Yellow birch is the main hardwood type that I will be introducing into my plantation area...as it gets thinned and ages.....to gradually convert to forest proper.  We will have culled some material out of this stand area....but legacy trees will be left behind.  This will be the nursery for the forest that may occupy the site in 100 years.  

Or...a future owner may get dollar signs in his/her eyes and reconvert back to agriculture!  A lot of that was going on in my sector a couple years ago when commodity prices temporarily surged.  Then, by the time these geniuses get their land cleared, crop planted and harvested, they end up the year by looking at each other and wondering why everyone is overproducing!

tom
Title: Re: Yellow birch
Post by: SwampDonkey on March 15, 2019, 01:09:04 PM
Really old birch, white or yellow get platey bark. I forget which book it is, but they talk of the big white birch die off out east here. It was in the 40's. My grandfather said it was not safe to be in the woods under those monsters. :D He was a guide outfitter and in those days it was by foot or canoe. None of this 4 wheeler or windshield hunting. ;)

We have a secondary white birch here called grey birch. Only gets to 8" diameter and that is the end of it. Betula populifolia. A darn weed. I have maybe 2 on the whole woodlot, wirey branches, triangular leaves, warty branches, solitary catkins. Grows on wet land. Not even considered a crop tree when spacing with clearing saws.

I have seen mainly two variations in bark, yellow or silver. They've been proven to be the same. You see a lot of that on a veneer yard. Same goes for white ash although some is probably green ash mixed in.
(https://en.wikipedia.org/wiki/Betula_populifolia)

(https://en.wikipedia.org/wiki/Betula_populifolia)
Title: Re: Yellow birch
Post by: Clark on March 16, 2019, 12:39:19 PM
WITom - I have some doubts about the validity of two different species of white birch here. Sometimes the lumpers win, other times the splitters. The name “heart-leaved birch” makes me think the whole thing is based more on emotion than relevant facts. If they look slightly different but grow in the same sites and produce the same product, are they different?

While paper and yellow birch can look very similar at times, it seems that paper birch will more often take on darker bark characteristics of yellow in certain situations. With that, the Silvics manual states there is hybrid between the two...Betua papyrifera var. cordifolia...which sounds similar to the “heart-leaved birch”. 

So there is a hybrid, there could be a separate species but I haven’t seen enough evidence in the field to indicate any action is needed. An interesting side note.

Clark
Title: Re: Yellow birch
Post by: SwampDonkey on March 16, 2019, 12:47:18 PM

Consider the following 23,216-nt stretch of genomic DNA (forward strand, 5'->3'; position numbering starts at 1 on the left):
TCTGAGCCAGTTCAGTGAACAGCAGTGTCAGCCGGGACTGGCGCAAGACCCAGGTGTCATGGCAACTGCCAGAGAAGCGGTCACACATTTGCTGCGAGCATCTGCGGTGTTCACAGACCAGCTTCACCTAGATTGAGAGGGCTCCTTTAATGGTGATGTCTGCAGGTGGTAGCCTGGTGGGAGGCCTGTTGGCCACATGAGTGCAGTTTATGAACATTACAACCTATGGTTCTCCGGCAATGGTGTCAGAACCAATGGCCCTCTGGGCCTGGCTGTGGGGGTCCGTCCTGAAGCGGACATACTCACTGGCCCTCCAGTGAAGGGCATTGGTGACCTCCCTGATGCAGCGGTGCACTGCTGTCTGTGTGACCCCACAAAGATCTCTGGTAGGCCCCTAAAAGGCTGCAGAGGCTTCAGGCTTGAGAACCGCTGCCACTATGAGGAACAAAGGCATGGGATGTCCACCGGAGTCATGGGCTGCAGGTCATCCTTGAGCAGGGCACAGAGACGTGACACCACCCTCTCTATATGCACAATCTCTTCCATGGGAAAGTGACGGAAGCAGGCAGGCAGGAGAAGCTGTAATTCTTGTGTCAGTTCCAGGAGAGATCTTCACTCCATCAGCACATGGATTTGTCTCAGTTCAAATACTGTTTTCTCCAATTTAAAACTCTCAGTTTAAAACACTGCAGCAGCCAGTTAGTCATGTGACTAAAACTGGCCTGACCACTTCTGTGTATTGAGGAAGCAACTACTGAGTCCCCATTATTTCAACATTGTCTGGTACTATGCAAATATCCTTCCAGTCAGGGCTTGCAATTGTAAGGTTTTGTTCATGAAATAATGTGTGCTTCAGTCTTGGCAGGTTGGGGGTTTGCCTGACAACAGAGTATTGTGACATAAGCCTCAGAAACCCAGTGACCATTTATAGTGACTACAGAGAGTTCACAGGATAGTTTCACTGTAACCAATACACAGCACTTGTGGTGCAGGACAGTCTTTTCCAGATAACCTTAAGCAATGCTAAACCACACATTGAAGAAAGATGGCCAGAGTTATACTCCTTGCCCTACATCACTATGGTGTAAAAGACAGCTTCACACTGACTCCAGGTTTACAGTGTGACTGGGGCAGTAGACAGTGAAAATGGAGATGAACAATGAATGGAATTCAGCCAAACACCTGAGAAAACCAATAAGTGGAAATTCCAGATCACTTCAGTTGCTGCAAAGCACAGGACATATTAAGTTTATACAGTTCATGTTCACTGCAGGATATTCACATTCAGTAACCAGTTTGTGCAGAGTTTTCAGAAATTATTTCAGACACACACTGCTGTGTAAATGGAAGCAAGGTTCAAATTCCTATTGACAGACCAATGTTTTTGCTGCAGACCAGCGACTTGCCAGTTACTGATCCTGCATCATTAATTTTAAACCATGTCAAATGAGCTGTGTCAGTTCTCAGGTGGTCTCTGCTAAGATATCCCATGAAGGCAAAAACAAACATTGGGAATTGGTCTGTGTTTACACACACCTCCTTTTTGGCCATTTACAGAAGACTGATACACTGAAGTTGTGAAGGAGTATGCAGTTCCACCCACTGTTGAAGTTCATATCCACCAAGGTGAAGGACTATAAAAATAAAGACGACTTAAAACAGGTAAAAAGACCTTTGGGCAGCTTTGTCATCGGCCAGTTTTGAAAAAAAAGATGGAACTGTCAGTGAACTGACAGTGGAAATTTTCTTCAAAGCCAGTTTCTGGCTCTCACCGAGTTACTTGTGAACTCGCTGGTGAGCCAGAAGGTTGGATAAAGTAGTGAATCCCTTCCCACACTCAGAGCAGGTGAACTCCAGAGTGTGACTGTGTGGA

White (paper) and grey birch (populifolia) will hybridize. Some sites are quite confusing, regular white birch leaves and a solitary catkin and may or may not be worty. Every DNR office is different to, some let it pass for crop trees and others are steadfast against it. :D
Title: Re: Yellow birch
Post by: wisconsitom on March 18, 2019, 08:50:55 AM
No populifolia here in western Great Lakes.  No papyrifer/populifolia hybrids around these parts.

  The name 'cordifolia' is widely used throughout horticultural nomenclature and has nothing whatever to do with emotions.  Cordifolia simply means heart-shaped.  There must be one thousand specific epithets (for 1000 species of plants) with the word "cordifolia" in them.

I have wondered if I'm looking at hybrids between one or the other paper birch species....and yellow birch, when I see those silvery-barked trees.  That is in fact exactly what I had been thinking....many years back.  The B. cordifolia info is more recent.

I care not if someone is a "lumper" of a "splitter".  I'm just interested in the plants we see around us every day (and mostly ignore).

Final comment on grey birch;  In 1980s (I think), excellent University of Wisconsin plantsman Ed Hasselkus (retired) introduced the grey birch cultivar "Whitespire".  Now, I appreciate Ed's contributions to the industry but this tree is just a dog.....and its nice-sounding name has led to its being planted far and wide.  Junk tree, utterly inferior to just regular paper birch.  I hate it.  Just like I hate how every landscape nursery, especially the "progressive" ones that are pushing "native" vegetation" in our area all seem to have river birch as a "native plant" on their lists, regardless of where in the state they are located.  I have offered one large, well-known nursery's propagator the challenge:  If river birch is native to eastern Wisconsin (where this nursery is located), please show me one.....yes one, wild river birch east of the banks of the Wisconsin river.....please!  They will not find one because there aren't any.

But back to paper birches and yellow birches....I do believe they can hybridize.  Maybe that is the source of B. cordifolia, although that is not how that species was portrayed in the initial paper I saw.

tom
Title: Re: Yellow birch
Post by: SwampDonkey on March 18, 2019, 11:25:45 AM
Yes, grey birch has a small range. It does grow at the southern tip of Lake MI in northern Indiana and Madison Co, Va but the range is mostly Nfld, NB, NS, south shore of St Lawrence and south along New England ,NY, PA and DE.

Yeah grey birch isn't usually a crop tree here, right up there with pin cherry. I do know some have landed in the pulpwood piles over the years. So take it or leave it. :)